A gargantuan task for the new EAC

This article first appeared in The Edge Malaysia Weekly, on February 18, 2019 - February 24, 2019.
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NOW that its members have been named, the new Economic Action Council (EAC) has its work cut out for it as the economy is facing many new challenges. The focus will also be on what each member can bring to the table.

Comprising cabinet ministers, economists, corporate leaders and activists, the 16-member council, chaired by Prime Minister Tun Dr Mahathir Mohamad, has been tasked with stimulating economic growth, ensuring fair distribution of wealth and improving the well-being of the people.

That would make its role slightly different from that of the National Economic Action Council (NEAC), formed in January 1998, which formulated the comprehensive National Economic Recovery Plan to expedite economic recovery after the Asian financial crisis (AFC).

Twenty-one years later, the Malaysian economy has significantly improved, but it faces new obstacles.

“The economic conditions back in 1998 and now are different. We were in an economic crisis then, which we are not in now, but it is a more of a crisis of confidence in the new government, so this is an opportunity for the council of experts to put together a blueprint that clearly articulates the new government’s economic management policies and directions,” Sunway University Business School economics professor Dr Yeah Kim Leng tells The Edge.

“One of the key thrusts would be a more inclusive development strategy, meaning one that focuses on the needs of each [income group], for example, the affordable housing needs of the bottom 40% income group (B40) and rising healthcare, education and lifestyle costs for the middle 40% income group (M40),” he adds.

The Malaysian economy grew by 4.7% in 2018, from 5.9% in 2017. Given that private sector demand is expected to remain the main driver of growth this year amid continuing fiscal rationalisation, invigorating the private sector should be a given for the EAC.

“Their ultimate goal should be to sustain economic growth by reviving the positive sentiment among consumers and businesses. Ways to drive [workforce] productivity and promoting quality investments in the country would need to be looked at, as well as initiatives to move up the value chain in the manufacturing sector. For exports, steps should be taken to promote Malaysia’s products in new markets,” says AffinHwang Investment Bank chief economist Alan Tan.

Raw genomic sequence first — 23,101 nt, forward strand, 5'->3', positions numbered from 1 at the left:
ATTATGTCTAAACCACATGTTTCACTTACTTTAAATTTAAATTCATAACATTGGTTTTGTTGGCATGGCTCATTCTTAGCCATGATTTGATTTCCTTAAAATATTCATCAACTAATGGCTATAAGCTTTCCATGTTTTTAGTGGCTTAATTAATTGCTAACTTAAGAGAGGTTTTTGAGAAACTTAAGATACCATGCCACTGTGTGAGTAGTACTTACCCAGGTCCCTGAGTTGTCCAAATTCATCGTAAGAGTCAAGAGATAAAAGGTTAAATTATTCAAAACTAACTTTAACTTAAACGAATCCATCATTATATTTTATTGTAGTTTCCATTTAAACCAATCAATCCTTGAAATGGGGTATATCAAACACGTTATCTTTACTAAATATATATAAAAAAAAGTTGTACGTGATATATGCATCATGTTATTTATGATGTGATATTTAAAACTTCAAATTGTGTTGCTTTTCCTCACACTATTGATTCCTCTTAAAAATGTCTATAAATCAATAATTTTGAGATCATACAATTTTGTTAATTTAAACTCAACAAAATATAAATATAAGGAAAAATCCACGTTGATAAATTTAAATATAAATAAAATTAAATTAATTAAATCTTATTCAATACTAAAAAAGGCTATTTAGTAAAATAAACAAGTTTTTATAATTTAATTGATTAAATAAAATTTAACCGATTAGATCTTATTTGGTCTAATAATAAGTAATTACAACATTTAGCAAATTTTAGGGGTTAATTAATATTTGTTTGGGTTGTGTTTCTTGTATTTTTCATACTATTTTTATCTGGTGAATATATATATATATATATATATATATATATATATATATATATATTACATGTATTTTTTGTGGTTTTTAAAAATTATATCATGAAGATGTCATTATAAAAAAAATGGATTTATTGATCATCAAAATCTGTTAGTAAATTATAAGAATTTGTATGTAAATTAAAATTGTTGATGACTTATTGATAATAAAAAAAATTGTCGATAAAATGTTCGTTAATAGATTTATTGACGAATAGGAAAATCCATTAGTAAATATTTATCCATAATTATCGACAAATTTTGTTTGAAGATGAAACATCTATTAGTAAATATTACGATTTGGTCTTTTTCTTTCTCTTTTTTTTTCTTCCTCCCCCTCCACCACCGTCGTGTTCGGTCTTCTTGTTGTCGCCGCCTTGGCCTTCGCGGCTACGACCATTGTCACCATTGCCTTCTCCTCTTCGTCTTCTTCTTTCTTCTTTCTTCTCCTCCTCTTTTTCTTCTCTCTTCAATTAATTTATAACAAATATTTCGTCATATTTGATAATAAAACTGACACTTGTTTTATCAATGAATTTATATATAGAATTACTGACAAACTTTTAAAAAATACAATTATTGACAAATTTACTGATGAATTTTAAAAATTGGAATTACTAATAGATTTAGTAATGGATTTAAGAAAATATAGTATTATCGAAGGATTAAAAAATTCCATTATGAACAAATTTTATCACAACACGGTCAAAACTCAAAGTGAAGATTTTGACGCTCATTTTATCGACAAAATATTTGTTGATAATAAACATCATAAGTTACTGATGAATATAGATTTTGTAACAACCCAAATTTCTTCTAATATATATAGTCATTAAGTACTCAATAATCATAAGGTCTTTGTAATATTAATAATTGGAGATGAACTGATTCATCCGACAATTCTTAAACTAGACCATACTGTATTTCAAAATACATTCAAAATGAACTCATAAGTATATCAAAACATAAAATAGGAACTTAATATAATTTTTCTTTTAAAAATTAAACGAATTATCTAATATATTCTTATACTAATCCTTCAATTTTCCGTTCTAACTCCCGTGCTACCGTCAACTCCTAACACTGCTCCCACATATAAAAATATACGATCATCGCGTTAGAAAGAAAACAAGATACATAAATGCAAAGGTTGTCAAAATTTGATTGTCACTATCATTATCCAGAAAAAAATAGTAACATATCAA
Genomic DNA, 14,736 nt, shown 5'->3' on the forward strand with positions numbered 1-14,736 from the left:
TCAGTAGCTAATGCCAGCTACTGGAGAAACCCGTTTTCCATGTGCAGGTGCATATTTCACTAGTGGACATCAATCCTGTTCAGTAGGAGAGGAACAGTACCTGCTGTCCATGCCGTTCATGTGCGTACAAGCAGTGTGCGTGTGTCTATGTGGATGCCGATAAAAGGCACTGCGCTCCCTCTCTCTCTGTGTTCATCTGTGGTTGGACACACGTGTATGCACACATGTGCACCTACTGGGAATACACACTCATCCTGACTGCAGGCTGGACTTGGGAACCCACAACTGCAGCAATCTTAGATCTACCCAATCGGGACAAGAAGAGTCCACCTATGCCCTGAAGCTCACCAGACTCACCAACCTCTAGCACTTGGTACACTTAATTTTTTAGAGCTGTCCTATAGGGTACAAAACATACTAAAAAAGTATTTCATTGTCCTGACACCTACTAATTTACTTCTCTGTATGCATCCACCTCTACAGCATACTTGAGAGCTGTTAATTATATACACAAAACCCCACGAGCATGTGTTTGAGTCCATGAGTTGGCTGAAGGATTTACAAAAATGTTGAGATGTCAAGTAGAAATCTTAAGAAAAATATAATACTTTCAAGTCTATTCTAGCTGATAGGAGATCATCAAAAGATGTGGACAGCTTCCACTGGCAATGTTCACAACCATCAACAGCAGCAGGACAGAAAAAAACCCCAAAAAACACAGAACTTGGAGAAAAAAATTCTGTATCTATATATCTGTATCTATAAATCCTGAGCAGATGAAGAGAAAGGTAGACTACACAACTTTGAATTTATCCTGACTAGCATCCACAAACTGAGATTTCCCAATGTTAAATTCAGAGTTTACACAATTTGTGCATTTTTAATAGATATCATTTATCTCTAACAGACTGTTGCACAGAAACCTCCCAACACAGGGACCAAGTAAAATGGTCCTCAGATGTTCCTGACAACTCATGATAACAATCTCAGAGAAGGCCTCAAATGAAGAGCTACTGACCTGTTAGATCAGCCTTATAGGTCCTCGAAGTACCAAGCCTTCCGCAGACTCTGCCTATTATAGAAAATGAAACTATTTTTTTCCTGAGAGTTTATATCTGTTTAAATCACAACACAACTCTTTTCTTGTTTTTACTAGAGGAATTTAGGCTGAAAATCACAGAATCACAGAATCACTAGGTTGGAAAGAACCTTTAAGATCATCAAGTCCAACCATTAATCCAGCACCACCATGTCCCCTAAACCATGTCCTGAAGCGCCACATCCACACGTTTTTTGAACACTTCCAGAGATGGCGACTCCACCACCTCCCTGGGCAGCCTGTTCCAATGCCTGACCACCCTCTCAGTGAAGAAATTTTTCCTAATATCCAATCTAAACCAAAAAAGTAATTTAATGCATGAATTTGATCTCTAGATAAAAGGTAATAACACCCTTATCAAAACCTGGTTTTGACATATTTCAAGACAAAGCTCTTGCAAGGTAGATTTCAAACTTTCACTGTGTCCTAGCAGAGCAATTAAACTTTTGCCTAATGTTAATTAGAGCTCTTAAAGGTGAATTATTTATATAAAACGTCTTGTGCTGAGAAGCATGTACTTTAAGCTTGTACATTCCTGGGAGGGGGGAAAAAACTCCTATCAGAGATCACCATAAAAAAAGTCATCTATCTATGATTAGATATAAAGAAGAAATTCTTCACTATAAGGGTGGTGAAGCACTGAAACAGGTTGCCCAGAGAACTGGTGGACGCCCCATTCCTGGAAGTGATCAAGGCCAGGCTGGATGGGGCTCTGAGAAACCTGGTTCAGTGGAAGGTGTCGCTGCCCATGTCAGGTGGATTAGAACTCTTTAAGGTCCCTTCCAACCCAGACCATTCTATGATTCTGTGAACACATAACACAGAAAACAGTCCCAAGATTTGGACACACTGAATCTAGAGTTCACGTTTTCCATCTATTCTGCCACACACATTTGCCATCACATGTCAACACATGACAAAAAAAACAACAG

“Safeguarding Malaysia’s sovereign rating by ensuring the fiscal consolidation path is on track is also key. But in the medium term, the focus of the EAC should be on improving household income and employment in the country,” he adds.

Bank Negara Malaysia governor Datuk Seri Nor Shamsiah Mohd Yunus said the EAC could look at more downstream industries in order to invigorate private investments in the country.

At a press conference to announce the n 4Q2018 and full-year 2018 GDP numbers last Thursday, she said, “A recalibration of our investment promotion framework to respond to changes in the global economy is needed, given the megatrends in the global economy, from trade protectionism to reshoring. We need to look at how Malaysia [should] position itself to then improve its competitive edge.

“In the short term, there are fixes we can look at to support growth, with tourism being one. We can look at how can we increase the number of tourists and their dollar spend, and also how we can maximise the sharing economy to improve income [levels].”

Nor Shamsiah was asked why Bank Negara was not represented in the EAC, given that the then central bank governor was part of NEAC.

She replied that there were already avenues used by the central bank to engage the government.

“Bank Negara has been engaging with the government through many platforms, and the EAC, as what the prime minister has said, is a platform to gather a more structured input from the corporate sector and from businesses to help the government on long- term economic policies,” she said.

Economic Affairs Minister Datuk Seri Mohamed Azmin Ali, Finance Minister Lim Guan Eng, International Trade and Industry Minister Datuk Ignatius Darell Leiking, Works Minister Baru Bian and the prime minister’s economic adviser Dr Muhammed Abdul Khalid are members of the council.

It also includes former international trade and industry minister Tan Sri Rafidah Aziz, Permodalan Nasional Bhd chairman Tan Sri Dr Zeti Akhtar Aziz and Council of Eminent Persons (CEP) member Professor Dr Jomo Kwame Sundaram.

Public Bank Bhd managing director Tan Sri Tay Ah Lek, Majlis Amanah Rakyat chairman Dr Hasnita Hashim and Bursa Malaysia chairman Datuk Shireen Ann Zaharah Muhiudeen are some of the corporate leaders who are part of the council.

Others are Asean Business Advisory council Malaysia chairman Tan Sri Dr Mohd Munir Abdul Majid, Federation of Malaysian Consumers Associations (Fomca) CEO Datuk Dr Paul Selvaraj, lawyer Bah Tony @ Amani William Hunt Abdullah and Masa Depan Malaysia (Masa) Institute board of trustees member Nizam Mahshar.

Notably absent is CEP chairman Tun Daim Zainuddin, who was instrumental in the NEAC. Daim, who was a former finance minister and minister of special functions in 1998, chaired the working group of the NEAC, which comprised the late Tan Sri Thong Yaw Hong, the then chairman of Public Bank; Tan Sri Wan Azmi Wan Hamzah, then chairman of Land and General Bhd; the late Datuk Dr Zainal Aznam Yusof, then deputy director-general of the Institute of Strategic and International Studies; and the late Prof Datuk Dr Mahani Zainal Abidin, an economics professor at University Malaya.

 

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